We’ve all got that one friend on social media who seems to spend most of their time concocting elaborate theories that appear to not even share the same plane of existence as basic facts. It’s easy to accuse them of paranoia, but do we ever take the time to consider why they believe the things they do and whether or not those things might actually be based in fact?
[pullquote]What is concerning is, all the conspiracy theorizing, is it good or bad for our culture?[/pullquote]
In a world that finds most of its information online, conspiracy theories spread easily, take hold quickly, and sometimes even become commonly held beliefs. Instead of writing off people who believe outrageous theories about government conspiracies, there might be more benefit to understanding what it is about current culture that encourages the spread of these ideas in the first place.
Why do people believe in conspiracy theories?
First things first—don’t be too quick to assume that it’s only your great uncle who latches onto conspiracy theories. The truth is, most Americans are much more susceptible to paranoid lines of thinking than we like to believe.
[pullquote]I can see that people are willing to be open-minded about other things.[/pullquote]
In fact, half of the American population believes in at least one conspiracy theory, according to the American Journal of Political Science.
It is certainly easy to jump to conclusions about people who believe in conspiracy theories, but Dr. Barna William Donovan, Professor of Communication and Media Studies at Saint Peter’s University in Jersey City, New Jersey, prefers to keep an open mind. He even believes there is some basis for many of the theories that people believe, like the belief in government mind control or the idea that 9/11 was orchestrated by the United States government. His open mind is exactly what has driven his research on the topic, including authoring a book about popular conspiracy theories in America.
“Where I see the plausibility, or the reason, why people can be open-minded about conspiracies is when you go and see a real life instances of the abuse of power,” Donovan tells Urbo. “So, you see something like the Watergate Scandal or the Iran-Contra Scandal…the real instances of cover-ups, incompetence, bad policy making, and criminality with something like Watergate. Then, I can see that people are willing to be open-minded about other things.”
This open-mindedness, Donovan says, is often what leads to people asking more outrageous questions. It isn’t that hard to get from the idea that the government is covering up the abuse of power to questions about whether or not the United States government was behind the attacks on September 11, 2001. And, although he personally doesn’t believe that 9/11 was any more than bad decision making and poor policy decisions, he understands how poor judgment on the part of the government would influence people to believe in more outlandish theories.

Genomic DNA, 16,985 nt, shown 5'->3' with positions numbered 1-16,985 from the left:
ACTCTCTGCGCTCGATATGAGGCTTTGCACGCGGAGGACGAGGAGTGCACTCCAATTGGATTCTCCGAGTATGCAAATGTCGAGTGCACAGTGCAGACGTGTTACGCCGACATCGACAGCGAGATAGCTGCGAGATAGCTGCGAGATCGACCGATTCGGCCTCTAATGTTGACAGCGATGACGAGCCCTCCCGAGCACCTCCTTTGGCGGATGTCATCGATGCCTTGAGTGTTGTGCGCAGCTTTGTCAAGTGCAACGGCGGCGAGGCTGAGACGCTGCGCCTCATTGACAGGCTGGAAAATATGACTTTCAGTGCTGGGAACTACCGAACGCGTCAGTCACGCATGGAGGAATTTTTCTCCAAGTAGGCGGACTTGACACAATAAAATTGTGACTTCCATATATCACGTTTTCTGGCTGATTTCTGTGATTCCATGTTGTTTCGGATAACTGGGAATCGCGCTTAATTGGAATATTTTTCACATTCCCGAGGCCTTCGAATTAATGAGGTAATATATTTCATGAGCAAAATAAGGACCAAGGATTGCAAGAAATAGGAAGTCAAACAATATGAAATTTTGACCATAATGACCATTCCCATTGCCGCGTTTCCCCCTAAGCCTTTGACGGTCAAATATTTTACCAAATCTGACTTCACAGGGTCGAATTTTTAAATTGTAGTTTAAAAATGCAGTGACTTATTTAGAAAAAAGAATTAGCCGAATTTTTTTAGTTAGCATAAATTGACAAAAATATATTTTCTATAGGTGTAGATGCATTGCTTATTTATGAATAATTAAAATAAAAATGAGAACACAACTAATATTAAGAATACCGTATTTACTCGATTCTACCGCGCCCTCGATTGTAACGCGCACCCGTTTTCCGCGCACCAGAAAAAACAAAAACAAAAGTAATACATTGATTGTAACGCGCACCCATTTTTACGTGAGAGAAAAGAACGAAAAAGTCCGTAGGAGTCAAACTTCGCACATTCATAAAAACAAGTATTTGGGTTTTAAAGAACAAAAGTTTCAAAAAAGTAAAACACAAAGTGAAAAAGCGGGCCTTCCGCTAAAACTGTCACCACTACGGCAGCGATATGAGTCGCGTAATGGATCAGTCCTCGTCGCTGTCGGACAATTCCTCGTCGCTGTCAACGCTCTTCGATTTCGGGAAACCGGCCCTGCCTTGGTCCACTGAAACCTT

“They say, ‘Well, this is what we’ve seen. This is the tip of the iceberg of really bad leadership, bad decision making, incompetence, corruption. So, now I can imagine they could be capable of so many bigger things.’”
Which conspiracy theories are based on truth?
So, just how often are conspiracy theories based in some shred of truth? It’s more often than you might think.
For starters, if someone were to try to convince you the government is trying to control your thoughts, you’d probably slowly back away, right? Well, it is easy to see why someone might believe this once you learn that years of experiments were conducted in the 1950s attempting to do just that.
These experiments were a part of a CIA project called MKUltra. They lasted for nearly 20 years, driven by the desire to find both biological and chemical materials that would be capable of changing how humans behave, according to Smithsonian Magazine. The very idea of these type of experiments are terrifying and unethical, but knowing that they were carried out on people who couldn’t resist, such as terminally ill cancer patients and addicts in prison, makes the whole thing 10 times worse.
[pullquote]It’s difficult to keep a big, complex plot secret, but it’s not entirely impossible.[/pullquote]
“MKUltra, again, was an abuse of power,” explains Donovan. “It was a completely unethical disregard for people’s lives and safety. We had the CIA and the Army doing this ongoing experiment on drugs and mind control from ’50s into the ’70s … I understand, when all of this becomes public, that people are cynical and they are willing to believe that maybe you had crisis actors pretending to get shot in some big massacre,” he says, in reference to one conspiracy theory that school shootings are staged and part of the government’s desire to gain citizen support for arms control.